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Authors: Tetruashvily, Mazell
Advisors: Boulanger, Lisa M
Contributors: Molecular Biology Department
Keywords: aging
Synapse elimination
Subjects: Neurosciences
Molecular biology
Issue Date: 2015
Publisher: Princeton, NJ : Princeton University
Abstract: The mammalian neuromuscular junction (NMJ) undergoes prominent developmental synapse elimination, during which supernumerary motor neuron axons are retracted to produce mature patterns of connectivity. Despite the critical role of synapse elimination in the maturation of motor function, the molecular mediators of this process remain elusive. Specific immune proteins, members of the class I major histocompatibility complex (MHCI), regulate synapse elimination in the developing mammalian visual system, and are highly expressed in adult motor neurons. MHCI is also expressed during synapse elimination at the developing NMJ. Building on preliminary data from the Boulanger lab that synapse elimination at the NMJ is impaired in mice genetically lacking cell-surface expression of most MHCI proteins (β2m-/-TAP-/- mice), this thesis will demonstrate that classical and nonclassical MHCIs are critical for promoting developmental synapse elimination at the NMJ. In broadly MHCI-deficient mice as well as transgenic mice lacking only classical MHCIs (Kb-/-Db-/- mice), significantly more motor end plates remain multiply-innervated relative to WT at postnatal day 15 (P15), when synapse elimination is normally complete. Multiply-innervated NMJs are still apparent in MHCI-deficient adults (P29-60) and aged animals (P365), suggesting that loss of MHCI persistently disrupts synapse elimination at the NMJ. Studies in transgenic mice over-expressing of MHCI H-2Db show accelerated synapse elimination indicating that normal synapse elimination can be bi-directionally modulated by MHCI: decreasing MHCI levels disrupts synapse elimination, while increased MHCI levels accelerate synapse elimination. The thesis also identifies some of the dozens of classical and/or nonclassical MHCIs that are involved in synapse elimination at the NMJ. Profiling the expression of specific MHCI genes at the NMJ before, during, and after synapse elimination has generated a developmental comparison of classical and nonclassical MHCI expression profiles in three muscle groups. These results will allow a better understanding of the molecular mechanism by which MHCI regulates synapse elimination. Finally, this thesis explores a role for MHCI in aging-related synapse loss. MHCI is up-regulated at the NMJ during aging-related denervation. This pathological synapse loss is ameliorated in MHCI-deficient animals suggesting an aberrant reactivation of MHCI-guided developmental synapse elimination in aged animals.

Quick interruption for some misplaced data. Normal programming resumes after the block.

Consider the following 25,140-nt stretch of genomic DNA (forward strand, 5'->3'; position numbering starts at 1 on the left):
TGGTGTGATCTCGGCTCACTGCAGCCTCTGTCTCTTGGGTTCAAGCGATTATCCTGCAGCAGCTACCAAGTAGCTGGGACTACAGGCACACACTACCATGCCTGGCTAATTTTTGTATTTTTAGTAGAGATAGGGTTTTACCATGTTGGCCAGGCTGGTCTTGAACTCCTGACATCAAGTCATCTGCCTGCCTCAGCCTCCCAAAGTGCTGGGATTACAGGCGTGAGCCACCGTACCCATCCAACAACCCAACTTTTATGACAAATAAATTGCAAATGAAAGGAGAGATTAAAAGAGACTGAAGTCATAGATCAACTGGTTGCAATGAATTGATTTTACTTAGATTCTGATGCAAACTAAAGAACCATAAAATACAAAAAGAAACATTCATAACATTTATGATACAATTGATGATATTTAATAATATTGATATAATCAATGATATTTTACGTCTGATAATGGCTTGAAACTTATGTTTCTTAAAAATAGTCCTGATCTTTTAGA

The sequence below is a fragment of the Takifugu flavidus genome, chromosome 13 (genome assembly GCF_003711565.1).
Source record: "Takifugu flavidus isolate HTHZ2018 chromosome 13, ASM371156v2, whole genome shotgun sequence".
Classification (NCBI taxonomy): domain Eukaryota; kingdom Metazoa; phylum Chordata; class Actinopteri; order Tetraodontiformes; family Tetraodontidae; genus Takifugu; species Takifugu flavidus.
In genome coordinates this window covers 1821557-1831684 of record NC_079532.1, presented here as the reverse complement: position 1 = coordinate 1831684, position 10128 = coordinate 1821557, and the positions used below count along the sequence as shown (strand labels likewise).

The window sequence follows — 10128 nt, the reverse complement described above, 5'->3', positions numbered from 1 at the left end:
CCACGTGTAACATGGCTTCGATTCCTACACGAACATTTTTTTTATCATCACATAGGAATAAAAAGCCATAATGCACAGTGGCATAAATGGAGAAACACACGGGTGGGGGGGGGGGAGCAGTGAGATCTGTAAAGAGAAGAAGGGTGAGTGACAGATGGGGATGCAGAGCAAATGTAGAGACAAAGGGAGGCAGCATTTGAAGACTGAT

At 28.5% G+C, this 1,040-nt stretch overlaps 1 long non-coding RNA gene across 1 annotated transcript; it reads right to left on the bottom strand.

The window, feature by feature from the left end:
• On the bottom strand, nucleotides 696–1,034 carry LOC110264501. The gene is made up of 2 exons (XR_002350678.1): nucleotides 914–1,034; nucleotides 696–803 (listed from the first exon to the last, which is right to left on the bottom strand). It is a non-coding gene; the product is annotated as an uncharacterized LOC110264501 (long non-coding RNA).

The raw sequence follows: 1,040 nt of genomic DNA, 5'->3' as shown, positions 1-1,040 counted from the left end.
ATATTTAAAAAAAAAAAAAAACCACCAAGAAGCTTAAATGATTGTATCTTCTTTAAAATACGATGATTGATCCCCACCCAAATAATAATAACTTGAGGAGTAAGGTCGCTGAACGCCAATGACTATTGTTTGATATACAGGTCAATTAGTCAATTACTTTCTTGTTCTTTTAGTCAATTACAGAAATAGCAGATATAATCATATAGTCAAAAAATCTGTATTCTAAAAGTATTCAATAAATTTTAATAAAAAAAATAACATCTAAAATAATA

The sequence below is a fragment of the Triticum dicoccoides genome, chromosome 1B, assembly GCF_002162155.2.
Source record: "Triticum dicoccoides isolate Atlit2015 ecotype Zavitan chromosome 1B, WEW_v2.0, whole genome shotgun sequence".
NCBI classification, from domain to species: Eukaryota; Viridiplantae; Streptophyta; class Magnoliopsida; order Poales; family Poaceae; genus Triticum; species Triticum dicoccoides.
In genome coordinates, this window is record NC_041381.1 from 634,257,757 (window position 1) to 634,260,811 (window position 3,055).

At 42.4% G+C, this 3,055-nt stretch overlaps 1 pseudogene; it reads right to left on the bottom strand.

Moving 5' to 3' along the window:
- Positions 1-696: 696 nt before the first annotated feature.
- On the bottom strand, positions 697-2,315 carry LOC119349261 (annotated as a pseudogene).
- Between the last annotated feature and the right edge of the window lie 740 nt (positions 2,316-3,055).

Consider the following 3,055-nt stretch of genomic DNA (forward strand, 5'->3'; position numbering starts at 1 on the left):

Alternate format: The Mudd Manuscript Library retains one bound copy of each dissertation. Search for these copies in the library's main catalog
Type of Material: Academic dissertations (Ph.D.)
Language: en
Appears in Collections:Molecular Biology

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